For centuries charcoal, chalk, graphite and paper have been adequate enough tools to launch some of the most profound images in art. Leonardo da Vinci's The Virgin and Child with Saint Anne and Saint John the Baptist wraps all four figures together in what is essentially an extended family portrait. Da Vinci draws the figures in a spectacularly realistic style, one that emphasizes individual identities and surrounds the figures in a grand, unfinished landscape. He animates the scene with the Christ child pulling himself forward, trying to release himself from Mary's grasp to get closer to a young John the Baptist on the right, who himself is turning toward the Christ child with a look of curious interest in his younger cousin.
The traditional role of drawing was to make sketches for larger compositions to be manifest as paintings, sculpture, or even architecture. Because of its relative immediacy, this function for drawing continues today. A preliminary sketch by the contemporary architect Frank Gehry captures the complex organic forms of the buildings he designs.
Dry Media includes charcoal, graphite, chalks and pastels. Each of these mediums gives the artist a wide range of mark making capabilities and effects, from thin lines to large areas of color and tone. The artist can manipulate a drawing to achieve desired effects in many ways, including exerting different pressures on the medium against the drawing's surface, or by erasure, blotting or rubbing.
This process of drawing can instantly transfer the sense of character to an image. From energetic to subtle, these qualities are apparent in the simplest works: the immediate and unalloyed spirit of the artist's idea. You can see this in the self-portraits of two German artists; Käthe Kollwitz and Ernst Ludwig Kirchner. Wounded during the first world war, his Self-Portrait Under the Influence of Morphine from about 1916 presents us with a nightmarish vision of himself wrapped in the fog of opiate drugs. His hollow eyes and the graphic dysfunction of his marks attest to the power of his drawing.
Ernst Ludwig Kirchner, Self Portrait Under the Influence of Morphine, around 1916, ink on paper
Graphite media includes pencils, powder or compressed sticks. Each one creates a range of values depending on the hardness or softness inherent in the material. Hard graphite tones range from light to dark gray, while softer graphite allows a range from light gray to nearly black. French sculptor Gaston Lachaise's Standing Nude with Drapery is a pencil drawing that fixes the energy and sense of movement of the figure to the paper in just a few strokes. And Steven Talasnik's contemporary large- scale drawings in graphite, with their swirling, organic forms and architectural structures are testament to the power of pencil (and eraser) on paper.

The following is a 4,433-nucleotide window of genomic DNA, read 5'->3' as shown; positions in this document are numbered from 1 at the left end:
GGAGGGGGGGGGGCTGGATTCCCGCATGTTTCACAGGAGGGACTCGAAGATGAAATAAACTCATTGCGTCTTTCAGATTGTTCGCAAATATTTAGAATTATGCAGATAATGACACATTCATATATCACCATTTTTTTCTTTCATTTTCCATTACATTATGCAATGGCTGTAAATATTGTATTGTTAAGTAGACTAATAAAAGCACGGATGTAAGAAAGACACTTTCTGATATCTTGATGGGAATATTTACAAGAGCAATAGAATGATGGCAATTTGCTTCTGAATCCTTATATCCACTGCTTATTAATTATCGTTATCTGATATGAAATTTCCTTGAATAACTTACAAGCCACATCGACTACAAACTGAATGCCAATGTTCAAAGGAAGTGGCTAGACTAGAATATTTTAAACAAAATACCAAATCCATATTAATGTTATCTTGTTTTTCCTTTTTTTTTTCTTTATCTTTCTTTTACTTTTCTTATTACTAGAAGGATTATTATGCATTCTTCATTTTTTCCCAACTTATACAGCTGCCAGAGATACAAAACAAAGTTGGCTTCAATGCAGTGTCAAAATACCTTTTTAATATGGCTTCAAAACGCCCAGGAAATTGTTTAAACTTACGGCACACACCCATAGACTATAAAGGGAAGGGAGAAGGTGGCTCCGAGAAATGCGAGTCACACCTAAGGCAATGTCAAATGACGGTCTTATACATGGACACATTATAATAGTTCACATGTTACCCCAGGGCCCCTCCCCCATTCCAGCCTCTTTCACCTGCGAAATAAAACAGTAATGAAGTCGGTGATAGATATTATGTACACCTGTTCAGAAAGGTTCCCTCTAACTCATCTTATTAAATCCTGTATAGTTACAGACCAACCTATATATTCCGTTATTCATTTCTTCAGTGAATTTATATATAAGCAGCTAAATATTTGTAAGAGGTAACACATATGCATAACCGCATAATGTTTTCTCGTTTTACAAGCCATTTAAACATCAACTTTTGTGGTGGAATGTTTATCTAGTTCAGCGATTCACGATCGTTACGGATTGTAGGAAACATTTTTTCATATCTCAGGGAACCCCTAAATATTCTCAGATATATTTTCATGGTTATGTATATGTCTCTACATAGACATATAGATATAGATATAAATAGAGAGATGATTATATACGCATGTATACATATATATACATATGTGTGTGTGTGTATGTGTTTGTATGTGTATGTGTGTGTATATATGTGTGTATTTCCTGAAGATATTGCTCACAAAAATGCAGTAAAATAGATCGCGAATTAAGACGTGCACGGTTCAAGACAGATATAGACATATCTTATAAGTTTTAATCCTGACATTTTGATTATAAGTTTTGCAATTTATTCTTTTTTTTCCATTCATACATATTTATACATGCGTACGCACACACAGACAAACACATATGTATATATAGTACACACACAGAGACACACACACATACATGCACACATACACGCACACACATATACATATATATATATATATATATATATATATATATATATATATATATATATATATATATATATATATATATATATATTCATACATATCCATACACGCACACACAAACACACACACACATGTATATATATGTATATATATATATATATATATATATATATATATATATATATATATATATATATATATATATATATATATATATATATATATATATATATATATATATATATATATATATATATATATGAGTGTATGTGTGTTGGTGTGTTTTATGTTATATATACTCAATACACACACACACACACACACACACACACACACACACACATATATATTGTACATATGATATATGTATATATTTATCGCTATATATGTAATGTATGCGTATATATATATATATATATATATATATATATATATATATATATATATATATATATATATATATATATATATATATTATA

Gaston Lachiase, Standing Nude with Drapery, 1891. Graphite and ink on paper. Honolulu Academy of Arts
Charcoal, perhaps the oldest form of drawing media, is made by simply charring wooden sticks or small branches, called vine charcoal, but is also available in a mechanically compressed form. Vine charcoal comes in three densities: soft, medium and hard, each one handling a little different than the other. Soft charcoals give a more velvety feel to a drawing. The artist doesn't have to apply as much pressure to the stick in order to get a solid mark. Hard vine charcoal offers more control but generally doesn't give the darkest tones. Compressed charcoals give deeper blacks than vine charcoal, but are more difficult to manipulate once they are applied to paper.
Left: vine charcoal sticks. Right: compressed charcoal squares.
Charcoal drawings can range in value from light grays to rich, velvety blacks. A charcoal drawing by American artist Georgia O'Keeffe is a good example.
Pastels are essentially colored chalks usually compressed into stick form for better handling. They are characterized by soft, subtle changes in tone or color. Pastel pigments allow for a resonant quality that is more difficult to obtain with graphite or charcoal. Picasso's Portrait of the Artist's Mother from 1896 emphasizes these qualities.
More recent developments in dry media are oil pastels, pigment mixed with an organic oil binder that deliver a heavier mark and lend themselves to more graphic and vibrant results. The drawings of Beverly Buchanan reflect this. Her work celebrates rural life of the south centered in the forms of old houses and shacks. The buildings stir memories and provide a sense of place, and are usually surrounded by people, flowers and bright landscapes. She also creates sculptures of the shacks, giving them an identity beyond their physical presence.
Source: Chris Gildow, Washington State Board for Community & Technical Colleges
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